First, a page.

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Bill addressing guns in sensitive spaces clears Senate

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DENVER (KDVR) — A bill to ban carrying guns into sensitive spaces passed the Colorado Senate, but it underwent some significant changes first.

Lawmakers shortened the list of places guns would not be permitted to be knowingly carried to better align with two U.S. Supreme Court decisions. Some argue the newer version of the bill is still volatile.

“We amended the bill where we reduced the number of places, we changed the title of the bill, we changed some of the penalties in the bill,” said state Sen. Chris Kolker, a prime sponsor of the measure.

To get Senate Bill 24-131 out of Colorado’s Senate Judiciary committee and onto the Senate floor, sponsors of the bill — originally titled “Prohibiting Carrying Firearms in Sensitive Spaces” — amended it.

They shortened the list of places where guns would be prohibited for most in Colorado to a handful of locations. There are some exceptions, including for members of law enforcement, the armed forces, the National Guard and security guards. A violation is a Class 1 misdemeanor.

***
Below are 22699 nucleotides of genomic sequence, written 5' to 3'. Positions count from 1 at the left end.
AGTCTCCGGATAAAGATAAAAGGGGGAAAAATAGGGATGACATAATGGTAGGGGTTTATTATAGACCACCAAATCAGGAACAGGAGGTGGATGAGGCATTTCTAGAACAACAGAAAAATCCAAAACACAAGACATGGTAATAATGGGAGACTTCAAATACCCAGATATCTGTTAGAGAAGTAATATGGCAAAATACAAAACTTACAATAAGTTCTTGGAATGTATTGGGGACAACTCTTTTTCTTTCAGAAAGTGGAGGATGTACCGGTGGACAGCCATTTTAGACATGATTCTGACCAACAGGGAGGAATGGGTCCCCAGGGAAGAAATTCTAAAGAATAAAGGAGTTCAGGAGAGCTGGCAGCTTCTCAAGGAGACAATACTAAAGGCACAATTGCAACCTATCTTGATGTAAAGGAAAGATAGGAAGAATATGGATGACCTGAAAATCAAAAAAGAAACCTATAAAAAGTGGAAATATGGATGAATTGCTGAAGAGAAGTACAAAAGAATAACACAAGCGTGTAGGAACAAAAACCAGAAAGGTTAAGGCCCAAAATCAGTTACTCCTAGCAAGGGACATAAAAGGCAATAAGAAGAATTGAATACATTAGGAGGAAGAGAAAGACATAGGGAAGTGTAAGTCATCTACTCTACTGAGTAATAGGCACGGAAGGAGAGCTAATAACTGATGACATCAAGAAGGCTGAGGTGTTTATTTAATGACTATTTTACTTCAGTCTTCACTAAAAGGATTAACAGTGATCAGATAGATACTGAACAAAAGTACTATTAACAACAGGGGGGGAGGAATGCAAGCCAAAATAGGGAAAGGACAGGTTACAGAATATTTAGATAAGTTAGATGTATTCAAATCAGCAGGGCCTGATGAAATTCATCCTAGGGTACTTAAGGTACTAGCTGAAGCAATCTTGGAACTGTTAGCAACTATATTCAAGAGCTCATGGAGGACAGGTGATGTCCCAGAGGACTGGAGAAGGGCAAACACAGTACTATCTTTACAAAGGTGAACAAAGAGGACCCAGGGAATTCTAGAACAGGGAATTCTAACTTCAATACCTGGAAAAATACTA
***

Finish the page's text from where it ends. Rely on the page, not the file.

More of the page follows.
“We aligned the bill with the Supreme Court rulings of Bruen and Heller. So now the five sensitive spaces are legislative assemblies, polling centers, schools, government buildings and courthouses,” said state Sen. Sonya Jaquez Lewis, another prime sponsor.

Opponents: Limit on carrying guns in Colorado is unconstitutional

While more than a dozen places where guns would not be allowed, including parks and churches, are no longer included under the proposal, opponents argue the bill violates the Colorado constitution by including legislative assemblies like the state Capitol.

“131 as written ignores, turns its back on, and as I’ve said before — you can say in the most extreme language — does violence to the state constitution of Colorado,” Senate Minority Leader Paul Lundeen said.

Advocates working closely on the bill, like Giffords Law Center, said they are confident the bill’s latest version will withstand all legal challenges.

“Part of why we chose to narrow this bill in the way that we did is that the Supreme Court unequivocally stated that the locations that we have in this bill in this form are presumptively lawful, and to date, no law with these specific locations has been successfully challenged,” said Jessie Ojeda, a fellow at Giffords Law Center.

Advocates said they hope Colorado will add to the list of sensitive places in the future.
The bill now heads to the House, where it will repeat the process in that chamber.

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